Childhood for me was a series of roles in which I would immerse myself.  Anything, I suppose, to escape the prison of my own self.  Despite my “delicacy” I was really invested in being a soldier.  One year I even had “real” fatigues.  Never had a steel helmet, but I recall the Sixties being a very cool time for toys like this.  I had a G.I. helmet with the mesh for stuffing camouflage in—leaves and the like—which my mother hated because I tracked debris into the house after a hard day fighting Nazis or Japanese.  I had a real cartridge belt with canteen, the envy of the neighborhood, and a couple of very cool rifles.  I had one of the first battery-powered M-14s in the neighborhood.  This one actually made a very neat sound, a heavy thum-thum-thum as the tip of the barrel moved in and out (in what now I can see was a rather disturbing sexual motion, but then it was all about killing bad guys).

I took on a James Bond persona for a few years—my best dressed time in childhood, even my hair was perfectly groomed (lot of Brylcream) and I had a couple of automatic pistols—but never a shoulder holster.  Awkward when trying to carry a replica Luger in the small inside pocket of a sport coat.  It kept falling out every time I bent over.

Much of that faded through high school, but by then I was trying to write.  I look at it now and I see that I never stopped putting on costumes, only now I do it in my stories.  Try on a character, go through an adventure, be the cool secret agent or starship trooper or whatever.

We dabbled briefly in costuming when we started attending SF conventions, but drifted away from it fairly quickly.  That wasn’t the aspect of the community that really attracted us, though I confess to a deep admiration for the skill and dedication some costumers bring to their passion.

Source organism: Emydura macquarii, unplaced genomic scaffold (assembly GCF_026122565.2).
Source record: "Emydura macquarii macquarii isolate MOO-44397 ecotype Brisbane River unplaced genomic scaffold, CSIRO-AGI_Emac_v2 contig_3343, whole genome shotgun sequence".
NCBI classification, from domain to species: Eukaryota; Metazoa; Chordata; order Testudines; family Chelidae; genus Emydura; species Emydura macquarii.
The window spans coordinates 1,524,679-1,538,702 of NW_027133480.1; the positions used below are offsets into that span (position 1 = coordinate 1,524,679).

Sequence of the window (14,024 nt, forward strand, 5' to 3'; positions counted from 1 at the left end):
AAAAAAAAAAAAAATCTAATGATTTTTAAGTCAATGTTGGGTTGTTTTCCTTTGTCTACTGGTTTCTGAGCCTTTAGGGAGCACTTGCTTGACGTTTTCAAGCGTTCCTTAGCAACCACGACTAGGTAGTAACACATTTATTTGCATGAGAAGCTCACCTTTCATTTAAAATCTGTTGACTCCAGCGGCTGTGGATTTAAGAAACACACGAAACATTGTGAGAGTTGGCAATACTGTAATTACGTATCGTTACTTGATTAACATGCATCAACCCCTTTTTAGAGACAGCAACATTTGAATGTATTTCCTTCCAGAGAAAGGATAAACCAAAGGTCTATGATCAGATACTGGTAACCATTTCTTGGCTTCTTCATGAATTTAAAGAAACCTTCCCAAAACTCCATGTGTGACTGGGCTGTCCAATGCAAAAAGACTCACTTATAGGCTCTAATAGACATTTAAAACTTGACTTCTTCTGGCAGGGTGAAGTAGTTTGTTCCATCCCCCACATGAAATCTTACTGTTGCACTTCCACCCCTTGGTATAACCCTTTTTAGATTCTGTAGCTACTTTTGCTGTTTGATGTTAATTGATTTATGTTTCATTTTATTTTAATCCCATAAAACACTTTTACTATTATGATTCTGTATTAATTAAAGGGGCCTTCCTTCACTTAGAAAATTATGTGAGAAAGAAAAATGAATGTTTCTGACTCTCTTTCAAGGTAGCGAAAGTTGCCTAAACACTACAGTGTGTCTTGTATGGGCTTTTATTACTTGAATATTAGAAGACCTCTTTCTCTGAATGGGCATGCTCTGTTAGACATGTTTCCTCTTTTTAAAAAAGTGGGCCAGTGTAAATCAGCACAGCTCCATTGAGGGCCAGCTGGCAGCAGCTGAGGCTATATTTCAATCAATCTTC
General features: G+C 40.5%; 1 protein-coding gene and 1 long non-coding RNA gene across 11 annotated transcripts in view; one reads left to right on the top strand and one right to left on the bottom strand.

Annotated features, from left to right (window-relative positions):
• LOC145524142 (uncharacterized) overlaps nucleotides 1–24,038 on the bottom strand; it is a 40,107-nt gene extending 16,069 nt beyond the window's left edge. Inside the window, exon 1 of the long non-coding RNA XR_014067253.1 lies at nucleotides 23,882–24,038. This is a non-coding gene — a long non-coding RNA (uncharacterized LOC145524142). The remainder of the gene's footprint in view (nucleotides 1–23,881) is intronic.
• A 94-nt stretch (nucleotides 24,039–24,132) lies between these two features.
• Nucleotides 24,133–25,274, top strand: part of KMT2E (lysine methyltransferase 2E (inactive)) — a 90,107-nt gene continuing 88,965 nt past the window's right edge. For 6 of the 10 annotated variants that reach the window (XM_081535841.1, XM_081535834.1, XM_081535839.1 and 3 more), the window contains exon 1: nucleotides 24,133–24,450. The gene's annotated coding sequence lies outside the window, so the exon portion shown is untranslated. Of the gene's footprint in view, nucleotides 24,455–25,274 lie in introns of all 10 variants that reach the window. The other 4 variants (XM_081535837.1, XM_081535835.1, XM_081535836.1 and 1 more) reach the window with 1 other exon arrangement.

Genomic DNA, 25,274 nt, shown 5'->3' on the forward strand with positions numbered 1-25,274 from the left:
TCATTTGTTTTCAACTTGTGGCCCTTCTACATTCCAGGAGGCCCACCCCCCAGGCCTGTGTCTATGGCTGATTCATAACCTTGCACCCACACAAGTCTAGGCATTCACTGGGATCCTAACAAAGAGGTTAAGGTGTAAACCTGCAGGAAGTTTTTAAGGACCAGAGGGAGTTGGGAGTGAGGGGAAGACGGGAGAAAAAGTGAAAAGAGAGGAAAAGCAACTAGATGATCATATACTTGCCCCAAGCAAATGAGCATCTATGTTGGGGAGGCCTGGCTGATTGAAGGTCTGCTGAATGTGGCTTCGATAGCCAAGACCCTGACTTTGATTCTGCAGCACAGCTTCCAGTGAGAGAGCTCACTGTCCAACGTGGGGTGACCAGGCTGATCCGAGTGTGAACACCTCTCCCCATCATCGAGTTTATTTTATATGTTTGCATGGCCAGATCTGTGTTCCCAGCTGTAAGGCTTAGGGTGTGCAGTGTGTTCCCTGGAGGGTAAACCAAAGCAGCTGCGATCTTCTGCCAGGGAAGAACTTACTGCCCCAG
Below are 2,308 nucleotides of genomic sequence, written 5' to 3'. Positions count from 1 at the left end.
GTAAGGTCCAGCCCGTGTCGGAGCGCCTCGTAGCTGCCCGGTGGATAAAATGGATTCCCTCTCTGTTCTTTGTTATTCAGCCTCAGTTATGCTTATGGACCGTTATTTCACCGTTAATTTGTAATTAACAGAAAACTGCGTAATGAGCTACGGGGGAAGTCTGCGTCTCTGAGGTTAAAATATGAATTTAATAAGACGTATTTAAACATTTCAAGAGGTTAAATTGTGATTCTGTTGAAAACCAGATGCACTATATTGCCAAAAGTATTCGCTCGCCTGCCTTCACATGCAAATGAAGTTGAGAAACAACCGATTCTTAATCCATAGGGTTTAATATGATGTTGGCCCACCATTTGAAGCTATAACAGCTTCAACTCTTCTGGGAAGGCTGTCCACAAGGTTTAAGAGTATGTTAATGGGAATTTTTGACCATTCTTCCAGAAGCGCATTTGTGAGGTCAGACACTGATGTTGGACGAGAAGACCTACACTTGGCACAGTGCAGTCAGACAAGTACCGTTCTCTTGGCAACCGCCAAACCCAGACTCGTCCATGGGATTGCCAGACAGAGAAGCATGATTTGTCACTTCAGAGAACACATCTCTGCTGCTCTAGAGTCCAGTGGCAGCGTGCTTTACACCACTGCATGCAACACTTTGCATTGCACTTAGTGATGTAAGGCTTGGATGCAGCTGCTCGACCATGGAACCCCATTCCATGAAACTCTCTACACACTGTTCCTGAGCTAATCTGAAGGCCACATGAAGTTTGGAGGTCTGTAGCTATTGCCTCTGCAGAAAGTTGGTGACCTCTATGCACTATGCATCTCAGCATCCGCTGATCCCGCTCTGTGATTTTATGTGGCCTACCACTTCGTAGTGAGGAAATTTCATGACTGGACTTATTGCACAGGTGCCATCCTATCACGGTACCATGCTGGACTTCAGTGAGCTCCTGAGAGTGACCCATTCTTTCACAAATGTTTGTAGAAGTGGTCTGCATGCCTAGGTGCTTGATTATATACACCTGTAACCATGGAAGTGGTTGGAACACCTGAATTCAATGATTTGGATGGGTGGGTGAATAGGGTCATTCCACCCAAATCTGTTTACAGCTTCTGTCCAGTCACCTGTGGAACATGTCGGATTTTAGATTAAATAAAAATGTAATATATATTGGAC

But tonight we will sort of dress up for the kids coming to the house to receive their booty and admire and enjoy their glee in being Something Else for the night.  Looking back, I admit that sometimes I got a little weird with some of it, but in the long run it did me no harm and probably a great deal of good to try out different personae.  And I haven’t actually stopped.  Just that the wardrobe is more expensive now—and fits better.

Have a boo-tiful evening.

A Few Thoughts Concerning Margaret Atwood

Actually, just one.  I’d like her to stop trying to be an authority on science fiction.  I haven’t read her new book of essays on the topic, but I’ve heard her in interviews and read some of her thoughts in the past, and based on that she’s pretty much a tourist.  Back when her publisher thought claiming her work was science fiction would hurt her sales, she misunderstood the genre magnificently (“Oh, sci-fi has rockets in it.  I don’t do that.”)  A lot of it reminded me of Susan Sontag’s egregiously off-base attempt to define it.

Of course, being in the same company as Sontag isn’t a bad thing, especially not if you want to remain within the fold of the folks who persistently fail to “get” any kind of genre work.  But it has become obvious that Atwood likes some of the aesthetic possibilities in SF and can’t help using them, and it has become likewise obvious that claiming common cause with SF isn’t hurting her sales, so now she’s a very Out There advocate.

But she still doesn’t get it. In a recent interview she characterized SF as basically religious, since it speaks to the desire to embrace something vast and elemental and be awed—the way one is supposed to be awed by religious epiphany and ritual evocation of spiritual connection.